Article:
Our Presbyterian brothers and sisters in Christ will never enthusiastically embrace liturgical worship without a pastoral leadership that is not only able to explain its biblical and theological rationale in lessons and sermons, but maybe more fundamental even than didactic expertise, be able to lead liturgical worship with pastoral expertise and sensitivity.
I believe that too many Presbyterians congregations have not experienced the benefits of a liturgical service and this is primarily because our ministers themselves have not experienced anything like the kind of lively, engaging, biblical liturgy of which I speak. And it goes without saying that they have not been sufficiently trained in liturgical leadership. Leaving the theology of the liturgy to one side for the moment, let me address the question of competence in officiating liturgical worship.
Presbyterians congregations don’t like liturgy because their ministers don’t know how to lead such worship. Consequently, since they have had no definitive training, pastors either causally and often rather apologetically and bashfully “lead” worship services without much confidence in their official station as ordained ministers. Worse still, many simply abdicate leadership entirely to “worship committees” and “worship teams.” There are all sorts of “performance” issues, I believe, that obstruct proper appreciation of liturgical worship.
Some “traditional” services are performed so slowly and deliberately that they lack the life and drama that ought to characterize liturgical worship. The minister’s portion of the service may be conducted with such tediousness that no one is inspired to respond with heart-felt words of confession or praise. Hymns may be sung at such a ponderous tempo that many in the congregation look forward to the final stanza. Even if the proper order of approach to God is observed, the leadership can so careless that people fail to appreciate what God is doing for them at any given point in the service.
How might this happen? Let's rehearse a few. A minister (or lay leader) may be too wordy or flippant or casual such that he calls attention to himself rather than functioning as the instrument of God in service to the people. Ministers or lay readers that fail to adequately prepare before the service can divert the congregation’s attention from the Lord’s service to them and their grateful response so that they feel sorry for the man who cannot seem to find his place or the right words to say at any given point in the service. Arguably one of the worst hindrances to worship is ministerial leadership that is not sensitive to the solemnity of the situation and does not therefore carefully serve God’s people in the service. If this is what it means to do traditional worship, our people think, then by all means bring on the spontaneous, congregation-initiated praise. I agree. I would much rather be in a such a service. Frank Seen is onto something when he says,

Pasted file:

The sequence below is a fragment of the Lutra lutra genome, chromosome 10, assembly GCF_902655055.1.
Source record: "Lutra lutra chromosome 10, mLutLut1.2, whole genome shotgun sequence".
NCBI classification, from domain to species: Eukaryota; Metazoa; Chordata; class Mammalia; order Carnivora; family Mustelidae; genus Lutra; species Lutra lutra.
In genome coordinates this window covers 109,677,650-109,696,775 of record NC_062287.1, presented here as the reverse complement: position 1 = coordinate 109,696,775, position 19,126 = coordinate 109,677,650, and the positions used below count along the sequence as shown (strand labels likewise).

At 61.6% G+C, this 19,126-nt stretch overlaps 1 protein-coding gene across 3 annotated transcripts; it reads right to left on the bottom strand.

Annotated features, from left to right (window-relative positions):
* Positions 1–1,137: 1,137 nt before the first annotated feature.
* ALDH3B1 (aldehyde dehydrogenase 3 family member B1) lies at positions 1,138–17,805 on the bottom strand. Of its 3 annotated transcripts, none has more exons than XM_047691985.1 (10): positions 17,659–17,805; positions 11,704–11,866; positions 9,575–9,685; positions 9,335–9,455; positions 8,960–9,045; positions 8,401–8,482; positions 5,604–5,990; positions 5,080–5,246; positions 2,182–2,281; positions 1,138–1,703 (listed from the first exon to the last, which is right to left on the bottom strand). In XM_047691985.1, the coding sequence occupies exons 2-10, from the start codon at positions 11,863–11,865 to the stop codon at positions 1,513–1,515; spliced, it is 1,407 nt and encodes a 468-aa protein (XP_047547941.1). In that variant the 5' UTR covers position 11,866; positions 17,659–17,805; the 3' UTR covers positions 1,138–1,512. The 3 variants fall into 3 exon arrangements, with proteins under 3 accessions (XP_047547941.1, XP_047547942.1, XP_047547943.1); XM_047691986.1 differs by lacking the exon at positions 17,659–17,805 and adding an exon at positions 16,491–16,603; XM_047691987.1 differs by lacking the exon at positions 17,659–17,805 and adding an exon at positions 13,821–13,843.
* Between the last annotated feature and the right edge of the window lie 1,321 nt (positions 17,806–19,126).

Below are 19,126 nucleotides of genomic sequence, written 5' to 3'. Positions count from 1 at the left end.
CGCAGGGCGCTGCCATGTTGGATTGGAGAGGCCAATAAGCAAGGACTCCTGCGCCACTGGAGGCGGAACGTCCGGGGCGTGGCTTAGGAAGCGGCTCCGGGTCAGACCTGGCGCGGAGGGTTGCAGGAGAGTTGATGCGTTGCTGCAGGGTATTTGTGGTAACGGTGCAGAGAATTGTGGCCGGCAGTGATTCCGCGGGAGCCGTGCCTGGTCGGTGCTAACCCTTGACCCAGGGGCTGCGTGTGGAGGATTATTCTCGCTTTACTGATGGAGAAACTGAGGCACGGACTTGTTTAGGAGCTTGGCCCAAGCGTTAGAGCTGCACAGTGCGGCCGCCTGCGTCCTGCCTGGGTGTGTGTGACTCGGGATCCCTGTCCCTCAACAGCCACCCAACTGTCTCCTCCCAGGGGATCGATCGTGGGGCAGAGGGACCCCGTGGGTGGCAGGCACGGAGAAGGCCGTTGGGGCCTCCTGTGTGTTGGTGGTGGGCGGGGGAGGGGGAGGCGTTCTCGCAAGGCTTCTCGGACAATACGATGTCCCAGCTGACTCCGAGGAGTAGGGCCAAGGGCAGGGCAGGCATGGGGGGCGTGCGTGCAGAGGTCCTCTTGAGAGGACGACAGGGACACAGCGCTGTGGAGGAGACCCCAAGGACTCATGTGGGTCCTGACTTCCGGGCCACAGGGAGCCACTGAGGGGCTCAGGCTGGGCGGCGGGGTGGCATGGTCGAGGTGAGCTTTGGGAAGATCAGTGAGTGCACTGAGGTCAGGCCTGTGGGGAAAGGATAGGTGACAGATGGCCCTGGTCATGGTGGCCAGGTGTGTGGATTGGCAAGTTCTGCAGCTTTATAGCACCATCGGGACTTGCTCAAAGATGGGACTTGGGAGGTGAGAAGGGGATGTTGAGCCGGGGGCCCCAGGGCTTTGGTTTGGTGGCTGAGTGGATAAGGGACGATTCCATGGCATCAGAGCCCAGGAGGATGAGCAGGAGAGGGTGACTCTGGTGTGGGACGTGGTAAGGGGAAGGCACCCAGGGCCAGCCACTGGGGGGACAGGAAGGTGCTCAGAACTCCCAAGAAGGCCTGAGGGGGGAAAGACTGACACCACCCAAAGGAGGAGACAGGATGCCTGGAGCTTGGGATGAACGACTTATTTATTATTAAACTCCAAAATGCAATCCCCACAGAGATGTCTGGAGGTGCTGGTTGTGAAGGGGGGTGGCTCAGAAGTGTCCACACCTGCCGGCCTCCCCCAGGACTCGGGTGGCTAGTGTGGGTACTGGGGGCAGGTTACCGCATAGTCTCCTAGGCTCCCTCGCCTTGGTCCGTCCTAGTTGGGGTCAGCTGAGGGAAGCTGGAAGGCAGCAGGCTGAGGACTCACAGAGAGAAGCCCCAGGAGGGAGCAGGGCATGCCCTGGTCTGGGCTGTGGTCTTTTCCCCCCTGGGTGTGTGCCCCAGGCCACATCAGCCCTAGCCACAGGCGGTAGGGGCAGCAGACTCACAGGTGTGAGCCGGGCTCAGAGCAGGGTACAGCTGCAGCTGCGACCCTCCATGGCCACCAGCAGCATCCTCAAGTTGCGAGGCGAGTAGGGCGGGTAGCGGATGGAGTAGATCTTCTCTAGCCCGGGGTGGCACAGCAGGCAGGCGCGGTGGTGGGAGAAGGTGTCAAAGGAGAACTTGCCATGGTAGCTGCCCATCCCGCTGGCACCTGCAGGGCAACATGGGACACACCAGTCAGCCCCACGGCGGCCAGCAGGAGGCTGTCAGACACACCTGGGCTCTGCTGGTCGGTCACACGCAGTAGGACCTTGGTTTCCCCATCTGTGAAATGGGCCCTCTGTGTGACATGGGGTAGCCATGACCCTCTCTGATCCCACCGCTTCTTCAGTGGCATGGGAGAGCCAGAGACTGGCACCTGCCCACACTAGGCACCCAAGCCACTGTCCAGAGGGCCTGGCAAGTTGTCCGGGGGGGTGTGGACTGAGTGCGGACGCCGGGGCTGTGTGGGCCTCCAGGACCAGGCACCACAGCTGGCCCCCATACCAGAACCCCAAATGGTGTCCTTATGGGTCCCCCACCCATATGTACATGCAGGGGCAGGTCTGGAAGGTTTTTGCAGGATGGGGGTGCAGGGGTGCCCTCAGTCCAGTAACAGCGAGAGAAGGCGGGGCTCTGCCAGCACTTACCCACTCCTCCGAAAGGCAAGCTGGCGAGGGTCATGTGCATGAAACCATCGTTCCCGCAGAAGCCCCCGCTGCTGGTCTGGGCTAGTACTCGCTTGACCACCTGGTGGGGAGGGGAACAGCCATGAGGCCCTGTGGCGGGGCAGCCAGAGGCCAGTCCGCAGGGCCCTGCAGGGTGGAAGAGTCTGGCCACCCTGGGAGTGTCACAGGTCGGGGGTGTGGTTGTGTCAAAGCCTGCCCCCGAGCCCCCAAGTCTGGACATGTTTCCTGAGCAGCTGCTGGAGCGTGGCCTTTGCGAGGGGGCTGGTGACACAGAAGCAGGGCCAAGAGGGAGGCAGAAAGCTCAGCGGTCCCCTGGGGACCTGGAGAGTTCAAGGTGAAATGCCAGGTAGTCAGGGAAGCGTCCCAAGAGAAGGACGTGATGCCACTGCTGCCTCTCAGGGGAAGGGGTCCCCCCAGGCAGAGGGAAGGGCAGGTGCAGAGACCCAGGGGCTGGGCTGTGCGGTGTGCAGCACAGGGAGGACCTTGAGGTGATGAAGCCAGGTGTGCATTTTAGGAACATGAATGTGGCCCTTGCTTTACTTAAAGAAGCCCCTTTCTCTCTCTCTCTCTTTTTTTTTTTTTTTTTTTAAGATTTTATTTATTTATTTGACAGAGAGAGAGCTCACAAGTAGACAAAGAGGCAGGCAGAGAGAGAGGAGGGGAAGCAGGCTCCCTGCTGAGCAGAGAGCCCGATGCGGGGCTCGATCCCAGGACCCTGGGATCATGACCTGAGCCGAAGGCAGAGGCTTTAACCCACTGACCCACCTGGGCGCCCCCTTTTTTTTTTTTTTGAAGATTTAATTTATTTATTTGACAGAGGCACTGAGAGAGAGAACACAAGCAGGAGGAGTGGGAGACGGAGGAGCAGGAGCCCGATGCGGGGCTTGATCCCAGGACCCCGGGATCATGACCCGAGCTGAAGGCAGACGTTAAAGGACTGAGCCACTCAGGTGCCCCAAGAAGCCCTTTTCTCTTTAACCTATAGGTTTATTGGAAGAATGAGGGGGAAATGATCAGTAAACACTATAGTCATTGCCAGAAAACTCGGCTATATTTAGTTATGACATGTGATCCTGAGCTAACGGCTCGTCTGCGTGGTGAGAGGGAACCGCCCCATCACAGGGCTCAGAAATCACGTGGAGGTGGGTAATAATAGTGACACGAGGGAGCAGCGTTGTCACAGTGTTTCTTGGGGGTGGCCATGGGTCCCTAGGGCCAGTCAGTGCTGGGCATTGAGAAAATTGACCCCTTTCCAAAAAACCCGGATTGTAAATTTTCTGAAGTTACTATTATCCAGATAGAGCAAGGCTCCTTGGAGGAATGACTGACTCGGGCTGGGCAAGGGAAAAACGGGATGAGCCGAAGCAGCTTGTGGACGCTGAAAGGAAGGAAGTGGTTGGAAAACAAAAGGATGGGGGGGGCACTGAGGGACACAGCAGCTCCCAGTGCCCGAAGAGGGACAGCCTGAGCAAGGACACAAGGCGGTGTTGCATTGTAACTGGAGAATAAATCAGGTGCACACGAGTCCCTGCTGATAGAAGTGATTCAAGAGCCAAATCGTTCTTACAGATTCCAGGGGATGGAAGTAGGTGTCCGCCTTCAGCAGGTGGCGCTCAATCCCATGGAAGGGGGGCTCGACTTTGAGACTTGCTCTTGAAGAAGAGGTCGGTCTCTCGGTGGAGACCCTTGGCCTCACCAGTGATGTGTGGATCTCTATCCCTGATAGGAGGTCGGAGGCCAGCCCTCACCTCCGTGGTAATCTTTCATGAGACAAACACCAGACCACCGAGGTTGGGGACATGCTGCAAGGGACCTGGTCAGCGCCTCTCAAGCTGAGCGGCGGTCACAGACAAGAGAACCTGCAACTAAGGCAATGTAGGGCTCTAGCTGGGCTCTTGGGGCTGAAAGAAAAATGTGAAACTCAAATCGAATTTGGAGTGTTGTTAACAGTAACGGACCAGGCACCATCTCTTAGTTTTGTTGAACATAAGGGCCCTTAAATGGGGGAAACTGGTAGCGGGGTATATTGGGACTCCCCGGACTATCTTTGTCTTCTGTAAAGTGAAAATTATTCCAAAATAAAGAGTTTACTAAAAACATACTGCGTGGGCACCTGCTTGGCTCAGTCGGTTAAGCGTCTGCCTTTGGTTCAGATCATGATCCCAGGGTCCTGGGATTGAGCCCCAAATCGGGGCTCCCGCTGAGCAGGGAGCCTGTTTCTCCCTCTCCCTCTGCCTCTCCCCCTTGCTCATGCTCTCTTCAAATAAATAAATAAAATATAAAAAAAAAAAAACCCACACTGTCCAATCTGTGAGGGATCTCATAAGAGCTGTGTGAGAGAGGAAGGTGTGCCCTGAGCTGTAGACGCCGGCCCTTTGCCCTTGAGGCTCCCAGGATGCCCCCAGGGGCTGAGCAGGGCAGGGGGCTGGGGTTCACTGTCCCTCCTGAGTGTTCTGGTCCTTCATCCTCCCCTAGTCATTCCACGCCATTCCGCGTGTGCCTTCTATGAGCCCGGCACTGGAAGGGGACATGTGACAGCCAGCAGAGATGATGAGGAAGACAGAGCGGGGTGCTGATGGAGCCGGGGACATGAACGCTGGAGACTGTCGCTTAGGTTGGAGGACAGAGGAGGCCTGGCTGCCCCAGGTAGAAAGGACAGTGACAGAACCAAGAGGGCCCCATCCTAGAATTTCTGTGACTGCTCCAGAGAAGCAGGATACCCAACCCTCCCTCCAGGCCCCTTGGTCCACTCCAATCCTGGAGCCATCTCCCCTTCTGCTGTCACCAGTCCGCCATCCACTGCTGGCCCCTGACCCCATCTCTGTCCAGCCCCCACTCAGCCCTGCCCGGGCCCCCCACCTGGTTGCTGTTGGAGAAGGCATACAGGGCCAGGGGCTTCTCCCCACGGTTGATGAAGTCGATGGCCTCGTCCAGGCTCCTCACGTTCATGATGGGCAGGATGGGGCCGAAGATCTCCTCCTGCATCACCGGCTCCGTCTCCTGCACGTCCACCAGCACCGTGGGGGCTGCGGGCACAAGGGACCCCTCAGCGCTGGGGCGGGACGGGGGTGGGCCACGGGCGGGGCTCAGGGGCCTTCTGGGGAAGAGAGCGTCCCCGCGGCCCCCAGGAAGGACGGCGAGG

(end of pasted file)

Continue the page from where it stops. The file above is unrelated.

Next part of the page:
The experience of the Reformation also teaches us that when liturgy goes awry the problem may be less with its form and content than with the way in which it is celebrated and interpreted. Today historic forms of worship are being jettisoned in favor of “alternative liturgies” that employ popular-type songs and dramas with the argument that traditional liturgy is boring or meaningless to occasional (and sometimes even to regular) worshipers. Almost invariably this argument is put forward by pastors who have little competence in presiding at the liturgy in a knowledgeable or compelling way and who may even be insecure in the role of presiding minister. This ritual incompetence includes not only poor public perfor¬mances by ministers, musicians, and congregations but also poor judgment on the part of worship planners in deciding what to add to or subtract from the orders provided in the authorized worship books. Many liturgies get bogged down in extraneous details not specified by the order, or go in uncertain directions ritually and therefore also theologically. It is little wonder that they fail to engage contemporary worshipers. As to the argu¬ment that the liturgy is boring, the historic Western liturgy does not suffer from a monotonous sameness; it has a built-in principle of variation in the rites, customs, and textual and musical options of the church year (“The Reform of the Mass: Evangelical, but Still Catholic” in The Catholicity of the Reformation, ed. by Carl E. Braaten and Robert W. Jenson [Grand Rapids, MI: Eerdmans, 1996], p. 51-2).
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